In order for Lori to advance in her field as a social worker, she has to attend 3,000 conference hours with another professional to go over casework — kind of like therapy quality control.

We talk about all of this during one of my scheduled sessions, for the entire hour — and go over by a few minutes, too.

Lori says that when she began her career as a social worker, she decided she wasn’t going to shy away from any subjects. “It’s typical for a client to [have] a habitual desire to sweep things under the rug,” she observes, especially about taboo topics. It can become a cycle of behavior that Lori seeks to break.

I refer back to the time when, unprovoked, she brought up my attraction to her.

She says she mentioned it to avoid what therapists call “door-knobbing,” which is when a patient will purposely mention some huge reveal right at the end of a session so as to sidestep a lengthy conversation about it.

“My only question for you is, was I wrong for bringing it up?” she asks. “Only you can answer that.”

Lori’s great at forcing me to reflect.

“I guess when I said I was over it and could move on, that was an example of my strict black-and-white thinking,” I say, throwing back some language she’s used often to describe my challenge in accepting dualities. In my mind, I was either attracted to her and shouldn’t see her anymore, or I wasn’t attracted to her and could still have her be my therapist. There was no in between.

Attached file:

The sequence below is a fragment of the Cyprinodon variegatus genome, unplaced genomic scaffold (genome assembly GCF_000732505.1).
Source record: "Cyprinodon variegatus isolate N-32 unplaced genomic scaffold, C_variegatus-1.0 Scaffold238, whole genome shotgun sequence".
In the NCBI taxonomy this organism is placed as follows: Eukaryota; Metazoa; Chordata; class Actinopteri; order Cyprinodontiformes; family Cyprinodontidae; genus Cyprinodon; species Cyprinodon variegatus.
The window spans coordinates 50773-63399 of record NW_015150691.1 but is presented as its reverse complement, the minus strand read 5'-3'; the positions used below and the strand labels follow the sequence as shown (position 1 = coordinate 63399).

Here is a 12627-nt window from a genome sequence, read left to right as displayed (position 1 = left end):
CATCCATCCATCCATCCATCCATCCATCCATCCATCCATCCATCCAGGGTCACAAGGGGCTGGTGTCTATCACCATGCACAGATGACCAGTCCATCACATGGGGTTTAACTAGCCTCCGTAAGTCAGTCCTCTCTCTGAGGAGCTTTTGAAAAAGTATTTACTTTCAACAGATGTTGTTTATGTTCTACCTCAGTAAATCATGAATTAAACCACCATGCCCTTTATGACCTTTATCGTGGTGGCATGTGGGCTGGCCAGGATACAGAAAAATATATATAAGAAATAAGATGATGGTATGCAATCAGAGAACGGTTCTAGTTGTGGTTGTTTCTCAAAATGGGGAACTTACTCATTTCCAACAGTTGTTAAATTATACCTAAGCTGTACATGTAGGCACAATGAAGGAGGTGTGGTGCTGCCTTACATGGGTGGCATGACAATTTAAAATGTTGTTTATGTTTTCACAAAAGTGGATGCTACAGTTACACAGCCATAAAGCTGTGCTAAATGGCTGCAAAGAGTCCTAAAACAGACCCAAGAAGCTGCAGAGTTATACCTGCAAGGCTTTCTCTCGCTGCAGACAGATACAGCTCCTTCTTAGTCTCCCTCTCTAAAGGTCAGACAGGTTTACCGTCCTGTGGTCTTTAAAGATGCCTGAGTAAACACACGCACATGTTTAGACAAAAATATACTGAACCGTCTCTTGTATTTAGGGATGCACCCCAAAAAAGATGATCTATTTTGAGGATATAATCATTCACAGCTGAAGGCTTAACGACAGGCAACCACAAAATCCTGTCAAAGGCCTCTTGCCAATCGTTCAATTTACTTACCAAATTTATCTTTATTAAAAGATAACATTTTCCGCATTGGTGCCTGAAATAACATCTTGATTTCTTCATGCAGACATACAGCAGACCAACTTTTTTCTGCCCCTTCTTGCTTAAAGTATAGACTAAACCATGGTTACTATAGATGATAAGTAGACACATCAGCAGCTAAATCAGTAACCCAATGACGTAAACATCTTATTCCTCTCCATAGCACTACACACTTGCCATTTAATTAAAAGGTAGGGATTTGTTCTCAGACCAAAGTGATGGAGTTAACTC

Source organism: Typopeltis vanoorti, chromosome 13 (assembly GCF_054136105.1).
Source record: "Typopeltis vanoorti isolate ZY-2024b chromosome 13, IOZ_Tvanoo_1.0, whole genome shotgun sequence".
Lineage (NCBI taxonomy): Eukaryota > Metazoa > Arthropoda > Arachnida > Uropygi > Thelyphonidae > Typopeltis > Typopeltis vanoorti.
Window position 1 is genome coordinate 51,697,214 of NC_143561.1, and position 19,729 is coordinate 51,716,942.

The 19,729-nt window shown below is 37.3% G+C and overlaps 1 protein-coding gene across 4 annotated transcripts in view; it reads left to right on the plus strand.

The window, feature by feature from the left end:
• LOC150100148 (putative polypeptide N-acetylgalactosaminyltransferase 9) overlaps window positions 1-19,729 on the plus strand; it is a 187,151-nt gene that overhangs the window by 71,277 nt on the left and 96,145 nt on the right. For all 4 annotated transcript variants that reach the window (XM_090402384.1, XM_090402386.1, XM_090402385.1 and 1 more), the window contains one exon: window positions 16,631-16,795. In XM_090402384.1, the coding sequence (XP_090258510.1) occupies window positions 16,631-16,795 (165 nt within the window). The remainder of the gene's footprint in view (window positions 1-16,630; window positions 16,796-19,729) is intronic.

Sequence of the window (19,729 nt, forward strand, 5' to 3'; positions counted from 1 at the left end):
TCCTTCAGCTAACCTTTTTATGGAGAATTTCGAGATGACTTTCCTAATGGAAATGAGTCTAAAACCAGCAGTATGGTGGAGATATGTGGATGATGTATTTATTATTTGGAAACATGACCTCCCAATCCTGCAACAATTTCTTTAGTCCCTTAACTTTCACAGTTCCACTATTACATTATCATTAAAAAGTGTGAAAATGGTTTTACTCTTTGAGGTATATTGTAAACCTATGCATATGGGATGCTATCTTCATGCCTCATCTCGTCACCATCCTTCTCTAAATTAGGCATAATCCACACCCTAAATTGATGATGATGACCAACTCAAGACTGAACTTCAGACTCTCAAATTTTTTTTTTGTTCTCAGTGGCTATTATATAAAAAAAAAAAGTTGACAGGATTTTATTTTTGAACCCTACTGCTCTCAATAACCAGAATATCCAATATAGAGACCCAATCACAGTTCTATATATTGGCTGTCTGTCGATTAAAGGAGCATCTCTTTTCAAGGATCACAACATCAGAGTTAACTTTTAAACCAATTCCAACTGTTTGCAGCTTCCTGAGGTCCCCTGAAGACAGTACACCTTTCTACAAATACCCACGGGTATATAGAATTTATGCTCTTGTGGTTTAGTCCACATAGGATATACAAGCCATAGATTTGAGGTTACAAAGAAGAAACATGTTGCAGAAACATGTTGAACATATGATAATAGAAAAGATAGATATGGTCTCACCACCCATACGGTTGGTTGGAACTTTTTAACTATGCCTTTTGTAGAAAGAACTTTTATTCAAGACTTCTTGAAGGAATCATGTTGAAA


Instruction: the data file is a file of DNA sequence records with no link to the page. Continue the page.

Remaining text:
I realize now that she wasn’t wrong for mentioning my feelings for her, even when I didn’t want her to. Lori noticed that I was frustrated with myself and wanted me to know that an attraction to a therapist is so normal and happens so frequently that there are technical terms for it.

I turn my attention towards the presence of countertransference in our session. I’m trying to come up with an actual question here, but, really, I just want her to confirm her feelings for me are real. So I say, referring to her feelings, with a great degree of difficulty, “It’s funny that they seem genuine to this day.”

“They are genuine,” Lori says, adding a moment later: “I think it might be a good idea if we explore why our discussing it suggests a lack of authenticity.”

“It doesn’t, necessarily,” I begin, then stammer through a few sentences, worried I might offend her by implying she’s been dishonest. I finally settle on, “I guess it comes back to my self-esteem issues. Why would a beautiful woman think I’m attractive?”

Lying in bed with Shauna a few months into our relationship, I ask her what she thought about me the moment she first saw me. I’m fishing for a compliment. But we met on Tinder and I just hope that seeing me in person wasn’t some kind of letdown for her after swiping right on my hand-picked glamour shots. Obviously she isn’t going to say something so awful after having committed to me for so long. It’s a slam-dunk ego boost.